I just read a scary blog post by a mom named Kelly. In it, she said, "Confession: I use the iPad as a babysitter."
"When I’m trying to get my toddler down for a nap, or I need to pay the bills, or we’re on a road trip – I give my 6-year-old Abby the iPad for a while. We haven’t been officially limiting screen time because we felt like her media diet was at a healthy level.
Then last year, we noticed a disturbing phenomenon when Abby’s done with screen time, whether she plays with apps for 5 minutes or 45 minutes...
She turns into a zombie. A cranky zombie.
She whines. She pouts. Sometimes she throws full-on temper tantrums."
And wow! I can relate!
I’m sure you have witnessed it all around.
Family is having a dinner at a restaurant. Some five-year-old boy gets bored. You see him start to run around, getting cranky, complaining about how bored he is. But then you do this one little thing and everything is quiet. Parents can enjoy peaceful conversation without destruction.
What was that little thing?
The kid gets an iPhone.
There are endless reasons why parents make the choices they do around screens: they need to work, or cook dinner, or call a fellow parent to discuss a looming art project about ancient Egypt. We need a moment (we’d like more than a moment, but we need a moment).
Over the last few years, our children have become addicted to technology. And it's getting worse.
Now I know much of this research is new (and just emerging). And whether or not it's truly bad for kids is up for debate. However, here's what I noticed:
They stare at the TV. They stare at their phones. They throw tantrums when you ask them to color inside a coloring book instead of playing a video game. They cry when you take these screens away from them.
And, the more I read about it, I realized one key, sobering fact:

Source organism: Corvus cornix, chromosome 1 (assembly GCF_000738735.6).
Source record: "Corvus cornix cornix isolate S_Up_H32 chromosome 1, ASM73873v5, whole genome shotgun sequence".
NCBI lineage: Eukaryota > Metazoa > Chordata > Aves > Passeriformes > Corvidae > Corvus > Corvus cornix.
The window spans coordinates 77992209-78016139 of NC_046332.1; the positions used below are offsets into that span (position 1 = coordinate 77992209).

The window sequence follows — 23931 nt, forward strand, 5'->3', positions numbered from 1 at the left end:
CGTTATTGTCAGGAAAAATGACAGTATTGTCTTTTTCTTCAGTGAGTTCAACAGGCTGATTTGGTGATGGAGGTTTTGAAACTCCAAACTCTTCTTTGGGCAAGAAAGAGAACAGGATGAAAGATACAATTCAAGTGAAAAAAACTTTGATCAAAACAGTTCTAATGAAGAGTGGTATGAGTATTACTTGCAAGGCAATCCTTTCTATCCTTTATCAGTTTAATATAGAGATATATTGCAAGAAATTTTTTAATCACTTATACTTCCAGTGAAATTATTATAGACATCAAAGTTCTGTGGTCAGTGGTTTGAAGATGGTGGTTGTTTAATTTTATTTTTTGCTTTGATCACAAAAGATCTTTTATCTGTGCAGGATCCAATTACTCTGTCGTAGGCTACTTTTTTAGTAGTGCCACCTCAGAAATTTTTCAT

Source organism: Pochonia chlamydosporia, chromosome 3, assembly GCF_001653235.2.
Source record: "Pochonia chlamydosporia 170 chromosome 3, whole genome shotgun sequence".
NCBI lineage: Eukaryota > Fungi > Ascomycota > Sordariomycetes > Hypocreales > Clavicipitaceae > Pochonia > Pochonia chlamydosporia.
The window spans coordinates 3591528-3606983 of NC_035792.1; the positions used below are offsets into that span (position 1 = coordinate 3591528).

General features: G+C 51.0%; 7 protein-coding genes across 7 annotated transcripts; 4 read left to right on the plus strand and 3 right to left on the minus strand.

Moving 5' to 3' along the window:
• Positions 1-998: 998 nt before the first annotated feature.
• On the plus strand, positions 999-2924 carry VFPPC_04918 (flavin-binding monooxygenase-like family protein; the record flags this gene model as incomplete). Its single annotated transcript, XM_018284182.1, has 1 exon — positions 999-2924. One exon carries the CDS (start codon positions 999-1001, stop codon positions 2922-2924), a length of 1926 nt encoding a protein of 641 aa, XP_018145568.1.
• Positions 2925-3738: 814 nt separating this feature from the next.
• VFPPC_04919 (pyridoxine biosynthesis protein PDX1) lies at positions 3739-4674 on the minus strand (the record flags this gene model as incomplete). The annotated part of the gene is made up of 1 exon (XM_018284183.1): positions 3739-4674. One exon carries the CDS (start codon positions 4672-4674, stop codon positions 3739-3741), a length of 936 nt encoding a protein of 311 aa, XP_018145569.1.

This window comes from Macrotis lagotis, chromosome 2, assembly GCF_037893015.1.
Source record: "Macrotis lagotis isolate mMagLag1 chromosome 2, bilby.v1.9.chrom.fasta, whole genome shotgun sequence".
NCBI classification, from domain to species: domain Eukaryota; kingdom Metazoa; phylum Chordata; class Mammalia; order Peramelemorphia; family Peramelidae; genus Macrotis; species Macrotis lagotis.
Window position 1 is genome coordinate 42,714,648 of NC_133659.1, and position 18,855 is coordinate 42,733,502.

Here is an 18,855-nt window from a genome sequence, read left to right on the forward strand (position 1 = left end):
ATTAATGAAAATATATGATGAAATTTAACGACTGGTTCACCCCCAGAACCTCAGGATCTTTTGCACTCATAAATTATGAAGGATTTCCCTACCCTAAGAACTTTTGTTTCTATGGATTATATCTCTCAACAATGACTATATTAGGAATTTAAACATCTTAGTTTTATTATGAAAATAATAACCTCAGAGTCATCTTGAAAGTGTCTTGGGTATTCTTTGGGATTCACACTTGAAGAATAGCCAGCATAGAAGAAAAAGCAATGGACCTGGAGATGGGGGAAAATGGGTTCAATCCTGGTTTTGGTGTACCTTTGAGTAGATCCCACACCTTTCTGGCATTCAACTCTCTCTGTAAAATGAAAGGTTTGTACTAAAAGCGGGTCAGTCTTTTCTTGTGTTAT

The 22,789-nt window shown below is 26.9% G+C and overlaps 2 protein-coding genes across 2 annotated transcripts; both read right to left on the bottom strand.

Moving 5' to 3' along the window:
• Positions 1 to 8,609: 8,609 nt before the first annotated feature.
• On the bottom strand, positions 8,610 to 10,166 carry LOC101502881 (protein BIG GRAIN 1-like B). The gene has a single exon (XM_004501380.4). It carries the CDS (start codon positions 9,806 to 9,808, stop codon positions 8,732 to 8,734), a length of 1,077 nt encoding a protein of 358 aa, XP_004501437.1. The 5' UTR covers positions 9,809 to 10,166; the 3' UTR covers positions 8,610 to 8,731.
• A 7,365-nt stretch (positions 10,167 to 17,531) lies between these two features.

We are forging our way into a digital world and our kids are suffering because of it.
I'm not the only one who's concerned.
If you just Google "kids" and "screen time", you'll see 2,540,000 search results. In other words, people are talking about it and they're talking about it a lot.
A couple month ago, I attended a conference about parenting in the digital era and I got some valuable answers. They talked about the skills our children need to learn today to succeed tomorrow. This shed some light on the subject of screens and children.
Some of these skills include: socializing, being curious, being creative, and of course, being eager to learn. And the best way to learn this is through experiential play, not by sitting in front of a computer.
By the age of seven, the average child will have spent a full year of 24-hour days watching recreational screen media, claims Dr. Sigman. Over the course of their childhood, children spend more time watching TV than they spend in school. More screens mean more consumption and more medical problems, argues Dr. Sigman.
Many psychologists, including Boston College’s Peter Gray, argue that lack of play is at the heart of why young adults seem so stressed out and ill-prepared for life today. They didn’t learn how to solve their own problems with other kids, which is what play is often about, so those muscles atrophied. So kids get to college without the social skills and confidence they need to manage day-to-day life.
Games in a virtual world also lead to a false sense of competence. Children need to base their lives on reality, not fake virtual worlds, says Dr. Aric Sigman.
Like other addictions, screen time creates significant changes in brain chemistry, most notably in the release of dopamine. This neurotransmitter, also known as the pleasure chemical, is central to all kinds of addictions—from sugar to cocaine.
Melissa Bernstein, co-founder of Melissa and Doug (and a mom of six kids), says: “It’s like giving a kid a little bit of cocaine and telling them to be careful”.
The problem with allowing to watch too many cartoons is that, while doing that, the child is not doing anything. They are just sitting back and relaxing while somebody else entertains him.